After regaining my emotional balance, I decided to channel my energy into doing all I need to do to keep them connected to me, as well as doing the things that need to be done to get them home. For me that includes but is not limited to:

*Working on needed remodeling projects to create more and better space in my (little) house

*Sending the girls packages and photos, via other visiting PAC parents

*Learning at least a little Kreyol; ideally learning a lot! Learning about Haitian culture past and present

*Continuing to educate myself and my family about adoption, attachment, transition, transracial, and education issues

*Educating myself about hair and skin care which is 180 degrees different than mine and my bio kids

*Keeping myself mentally, physically, spiritually, emotionally, and financially fit

On September 5, the girls entered ISBER, which is essentially the government agency in Haiti that examines your dossier and approves the adoption. It is the next step after first legal and the heart of the adoption process. It is where the files become legitimized. Right now it is taking about 4-5 months to move through this all important phase. After that the files move into second legal/Parquet, which is where the adoption becomes official. Then it is the immigration and visa phase, which our own government is obviously involved in. The whole process seems to be taking approximately 11-13 months from the time the dossier is submitted, so I’m likely looking at sometime in June-September to get them home. Because of the instability of the Haitian government, any of these current timelines could change at any time, so going through this requires flexibility and faith on my part.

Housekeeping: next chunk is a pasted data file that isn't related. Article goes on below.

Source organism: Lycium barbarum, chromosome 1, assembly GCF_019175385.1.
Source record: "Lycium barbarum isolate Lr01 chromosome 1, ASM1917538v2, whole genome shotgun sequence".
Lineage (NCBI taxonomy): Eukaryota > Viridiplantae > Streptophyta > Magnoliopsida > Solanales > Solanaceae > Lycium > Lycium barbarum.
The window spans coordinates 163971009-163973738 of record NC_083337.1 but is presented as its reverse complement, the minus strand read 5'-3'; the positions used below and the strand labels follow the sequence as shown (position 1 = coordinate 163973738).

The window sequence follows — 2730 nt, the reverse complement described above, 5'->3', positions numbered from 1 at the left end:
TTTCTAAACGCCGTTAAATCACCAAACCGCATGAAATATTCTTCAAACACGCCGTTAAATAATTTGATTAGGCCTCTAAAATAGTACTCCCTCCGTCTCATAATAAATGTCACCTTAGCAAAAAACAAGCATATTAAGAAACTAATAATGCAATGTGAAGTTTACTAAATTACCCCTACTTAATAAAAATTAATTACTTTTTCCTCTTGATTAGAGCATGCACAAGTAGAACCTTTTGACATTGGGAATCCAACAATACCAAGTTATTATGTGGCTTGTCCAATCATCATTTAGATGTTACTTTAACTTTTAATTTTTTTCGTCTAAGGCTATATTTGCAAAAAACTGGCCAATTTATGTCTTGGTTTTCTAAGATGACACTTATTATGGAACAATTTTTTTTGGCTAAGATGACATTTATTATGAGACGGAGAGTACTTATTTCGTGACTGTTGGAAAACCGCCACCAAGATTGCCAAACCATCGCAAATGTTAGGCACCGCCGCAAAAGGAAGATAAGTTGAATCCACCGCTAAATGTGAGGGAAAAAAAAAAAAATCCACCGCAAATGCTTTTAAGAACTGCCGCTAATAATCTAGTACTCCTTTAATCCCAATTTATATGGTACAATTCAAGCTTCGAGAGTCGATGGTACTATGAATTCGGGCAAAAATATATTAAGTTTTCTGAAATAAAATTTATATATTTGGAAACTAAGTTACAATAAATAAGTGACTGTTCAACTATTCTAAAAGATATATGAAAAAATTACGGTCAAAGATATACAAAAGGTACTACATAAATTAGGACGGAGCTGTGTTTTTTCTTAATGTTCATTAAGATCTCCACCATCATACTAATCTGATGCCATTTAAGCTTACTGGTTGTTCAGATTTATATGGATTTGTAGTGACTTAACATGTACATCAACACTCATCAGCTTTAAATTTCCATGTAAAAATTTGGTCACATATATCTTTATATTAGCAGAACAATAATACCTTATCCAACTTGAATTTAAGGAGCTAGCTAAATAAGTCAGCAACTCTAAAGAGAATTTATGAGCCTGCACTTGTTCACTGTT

In the meantime, I am planning my next visit to Haiti. I can hardly wait!!!

1 comment:

wendy said...

Small Town Girl - I just finished reading about your journey to date .... and wept the whole way through. I could relate to so much of what you wrote. I am just starting on this journey of adopting two precious sisters from Haiti, a country I have known and loved for many years. If you are willing, I would love to talk with you, share stories and see how we can help each other. I, too, live in Atlanta. And the group I volunteer with visits Haiti about every other month, so I might be able to help you with "hand deliveries" of things. I know you know that in Haiti that is the only way to go. Anyway, I hope to hear from you at was109@gmail.com. You, Wid, Lovely and your sons are in my thoughts and prayers. Plesae keep me, Kenia and Berlande in yours. Kenbe pa lage, Wendy